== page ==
Lynell has also built a practice around advising Māori, government, and industry on the protection of cultural heritage. Lynell also has a long history of volunteer work and governance positions across a range of community organisations.

Lynell has been a Trustee since 1 July 2020.

Annette Sykes

Ngāti Pikiao, Ngāti Mākino, Te Arawa waka

Annette SykesAnnette has been a Director of a number of companies that were established as a consequence of litigation initiated against the New Zealand Government to uphold Māori customary fishing rights. She was a founding member of the Māori Broadcasting Agency, Te Mangai Pāhō which was established as a consequence of claims by Māori to protect Māori language for present and future generations.

She has been a long standing advocate of Māori land rights and appears regularly before the New Zealand Courts and in the special jurisdiction of the Waitangi Tribunal.

She has attended numerous international seminars over the years promoting the rights of indigenous peoples and gave evidence in the Women’s Court against Racism in Durban, South Africa in 2001 and forums in Bali and the Pacific that looked at the questions of human trafficking and militarisation of the Pacific to the detriment of the indigenous populations affected.

Annette is currently a Principal of her own law firm Annette Sykes & Co based in Rotorua which seeks to re‑establish the operation of Māori systems of law and custom, Tikanga Māori as the first law of this country. However, outside of the law practice, Annette is currently a member of Te Tai Timu Tai Pari Technical Roopu, who provide technical expertise and knowledge to Te Arawhiti on the transition of takutai moana rights under the resource management reforms, and also a member of Te Tai Kaha technical roopu who provide expert advice to the Ministry for the Environment on Te Mana o Te Wai Policy in the Three Waters Legislation.

Chief Executive, Andrew French

Andrew started at the Trust in February 2009 as Chief Operating Officer. He was appointed as Chief Executive Officer in December 2022. Before that he had spent five years in Korea as New Zealand’s Trade Commissioner heading a team which helped facilitate trade and investment between NZ and Korea. Andrew has a wide breadth of experience in economic and business development, having worked for a wide range of organisations including NZTE, the Māori Economic Development Commission, Treasury, Te Puni Kōkiri and the Reserve Bank of New Zealand. Andrew has a BSocSci (Honours) in economics and geography and a Masters degree in business studies. Andrew’s iwi affiliations are Muaūpoko, Ngāpuhi, Ngāti Apa, Ngāti Hauiti and Whakātohea.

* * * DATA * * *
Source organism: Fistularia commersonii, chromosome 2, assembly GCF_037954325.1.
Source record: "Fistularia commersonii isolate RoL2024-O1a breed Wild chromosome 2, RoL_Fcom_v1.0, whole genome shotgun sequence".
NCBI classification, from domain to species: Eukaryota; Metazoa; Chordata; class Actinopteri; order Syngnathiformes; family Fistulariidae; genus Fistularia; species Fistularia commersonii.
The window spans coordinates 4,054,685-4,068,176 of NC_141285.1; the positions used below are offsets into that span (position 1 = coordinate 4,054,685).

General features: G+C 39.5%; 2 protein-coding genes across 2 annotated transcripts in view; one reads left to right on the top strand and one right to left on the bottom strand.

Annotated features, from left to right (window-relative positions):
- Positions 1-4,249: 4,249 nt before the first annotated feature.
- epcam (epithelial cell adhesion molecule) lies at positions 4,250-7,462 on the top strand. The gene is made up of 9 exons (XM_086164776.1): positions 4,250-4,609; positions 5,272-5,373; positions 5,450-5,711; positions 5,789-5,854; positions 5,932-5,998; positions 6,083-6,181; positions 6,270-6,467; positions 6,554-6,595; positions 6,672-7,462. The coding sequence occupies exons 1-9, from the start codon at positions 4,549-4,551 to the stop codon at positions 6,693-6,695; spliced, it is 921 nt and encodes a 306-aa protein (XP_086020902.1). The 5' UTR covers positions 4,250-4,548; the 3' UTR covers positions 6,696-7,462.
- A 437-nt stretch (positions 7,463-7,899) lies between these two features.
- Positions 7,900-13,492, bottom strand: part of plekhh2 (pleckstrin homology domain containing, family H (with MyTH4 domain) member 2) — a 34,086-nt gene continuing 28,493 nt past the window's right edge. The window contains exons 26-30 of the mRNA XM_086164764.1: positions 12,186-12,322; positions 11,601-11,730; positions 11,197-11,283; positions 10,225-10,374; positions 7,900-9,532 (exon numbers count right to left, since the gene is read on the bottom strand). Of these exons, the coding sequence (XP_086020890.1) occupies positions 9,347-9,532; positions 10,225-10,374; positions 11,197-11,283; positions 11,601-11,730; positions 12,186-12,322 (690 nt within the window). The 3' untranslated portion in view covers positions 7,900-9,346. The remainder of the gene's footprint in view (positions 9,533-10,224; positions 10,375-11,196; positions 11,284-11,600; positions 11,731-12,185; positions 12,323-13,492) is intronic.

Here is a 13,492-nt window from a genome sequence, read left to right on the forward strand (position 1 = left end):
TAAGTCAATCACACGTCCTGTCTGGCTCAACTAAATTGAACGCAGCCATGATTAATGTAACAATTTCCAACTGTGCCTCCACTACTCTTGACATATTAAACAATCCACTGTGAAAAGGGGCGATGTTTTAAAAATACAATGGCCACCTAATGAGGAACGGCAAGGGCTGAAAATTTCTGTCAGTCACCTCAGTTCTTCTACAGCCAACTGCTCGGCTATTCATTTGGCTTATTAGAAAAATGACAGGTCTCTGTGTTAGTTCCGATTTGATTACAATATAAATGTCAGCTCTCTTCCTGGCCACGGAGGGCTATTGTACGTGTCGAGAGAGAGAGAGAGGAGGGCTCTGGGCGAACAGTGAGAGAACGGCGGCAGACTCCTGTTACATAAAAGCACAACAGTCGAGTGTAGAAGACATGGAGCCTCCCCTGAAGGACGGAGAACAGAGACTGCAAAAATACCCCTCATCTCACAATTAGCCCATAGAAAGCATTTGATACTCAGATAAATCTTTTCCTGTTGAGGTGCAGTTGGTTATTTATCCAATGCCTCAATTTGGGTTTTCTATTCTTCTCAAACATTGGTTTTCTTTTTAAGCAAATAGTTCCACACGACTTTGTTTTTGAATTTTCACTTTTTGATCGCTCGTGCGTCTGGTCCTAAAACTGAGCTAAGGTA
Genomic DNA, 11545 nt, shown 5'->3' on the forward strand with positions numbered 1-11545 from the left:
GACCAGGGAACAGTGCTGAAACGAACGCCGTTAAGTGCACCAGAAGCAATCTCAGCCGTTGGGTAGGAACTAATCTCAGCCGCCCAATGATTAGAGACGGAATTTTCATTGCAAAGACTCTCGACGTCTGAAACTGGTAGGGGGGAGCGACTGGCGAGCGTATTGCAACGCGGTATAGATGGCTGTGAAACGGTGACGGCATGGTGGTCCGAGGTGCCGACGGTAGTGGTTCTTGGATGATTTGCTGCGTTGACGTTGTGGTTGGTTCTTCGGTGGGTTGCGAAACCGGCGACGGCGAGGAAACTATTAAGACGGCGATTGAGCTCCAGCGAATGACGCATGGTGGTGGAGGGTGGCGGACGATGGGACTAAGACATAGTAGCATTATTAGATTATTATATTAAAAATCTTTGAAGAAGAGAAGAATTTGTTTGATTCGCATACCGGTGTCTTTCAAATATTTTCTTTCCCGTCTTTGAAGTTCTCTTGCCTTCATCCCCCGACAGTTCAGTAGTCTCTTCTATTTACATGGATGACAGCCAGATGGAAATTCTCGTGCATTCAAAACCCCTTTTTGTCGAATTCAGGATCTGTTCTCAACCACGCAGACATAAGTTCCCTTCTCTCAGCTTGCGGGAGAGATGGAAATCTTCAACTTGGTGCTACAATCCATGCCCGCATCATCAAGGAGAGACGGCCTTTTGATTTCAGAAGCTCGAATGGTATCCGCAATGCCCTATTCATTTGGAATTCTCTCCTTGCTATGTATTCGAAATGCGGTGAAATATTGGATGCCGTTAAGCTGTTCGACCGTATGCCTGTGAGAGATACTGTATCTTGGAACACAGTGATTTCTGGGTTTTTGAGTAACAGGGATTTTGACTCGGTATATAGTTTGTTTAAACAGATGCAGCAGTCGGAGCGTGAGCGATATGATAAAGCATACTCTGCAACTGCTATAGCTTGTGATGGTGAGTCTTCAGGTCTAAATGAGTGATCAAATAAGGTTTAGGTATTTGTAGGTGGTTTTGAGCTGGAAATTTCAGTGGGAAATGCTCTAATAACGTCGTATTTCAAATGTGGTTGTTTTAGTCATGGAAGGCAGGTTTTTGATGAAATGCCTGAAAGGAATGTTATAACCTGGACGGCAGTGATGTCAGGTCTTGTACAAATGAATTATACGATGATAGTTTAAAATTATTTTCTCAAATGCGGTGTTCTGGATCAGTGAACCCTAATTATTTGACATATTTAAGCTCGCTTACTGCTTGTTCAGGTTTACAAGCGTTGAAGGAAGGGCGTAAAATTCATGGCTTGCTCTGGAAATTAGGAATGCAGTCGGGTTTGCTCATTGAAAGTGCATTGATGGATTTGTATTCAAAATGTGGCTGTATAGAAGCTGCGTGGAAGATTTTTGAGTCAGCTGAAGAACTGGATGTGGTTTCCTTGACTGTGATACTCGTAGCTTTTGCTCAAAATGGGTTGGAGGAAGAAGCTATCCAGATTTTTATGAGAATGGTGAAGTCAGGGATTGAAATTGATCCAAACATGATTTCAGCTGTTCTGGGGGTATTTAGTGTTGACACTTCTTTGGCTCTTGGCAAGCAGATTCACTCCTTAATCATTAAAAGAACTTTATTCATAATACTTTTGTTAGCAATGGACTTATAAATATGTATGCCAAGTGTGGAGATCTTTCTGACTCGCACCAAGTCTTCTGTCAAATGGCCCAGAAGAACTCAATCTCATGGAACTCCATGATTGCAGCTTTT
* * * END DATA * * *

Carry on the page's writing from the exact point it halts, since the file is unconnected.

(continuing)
Licensed Crown forest land was created in 1989 with the passage of the Crown Forests Assets Act which established Crown Forest Licences that allowed the Crown to sell the forests whilst retaining the underlying land.

Land Information New Zealand (LINZ) manages Crown Forest Licenced land on behalf of the Crown and administers the forestry licences the Crown has granted to forestry companies to grow trees on the land. The rent from these licences are transferred to Crown Forestry Rental Trust, which holds and invests the rental proceeds on behalf of future successful Treaty of Waitangi claimants. When settlements are completed which include licensed Crown forest land as redress, the accumulated rentals for that land are transferred to the settling group. The settling group also receives the ongoing rental for the land from the licence holders. The transfer of the land has no effect on the licence holders.

Many CFLLs (including land and accumulated rentals) have now been returned to beneficial owners as a result of the work of the Trust and subsequent settlements between iwi and the Crown.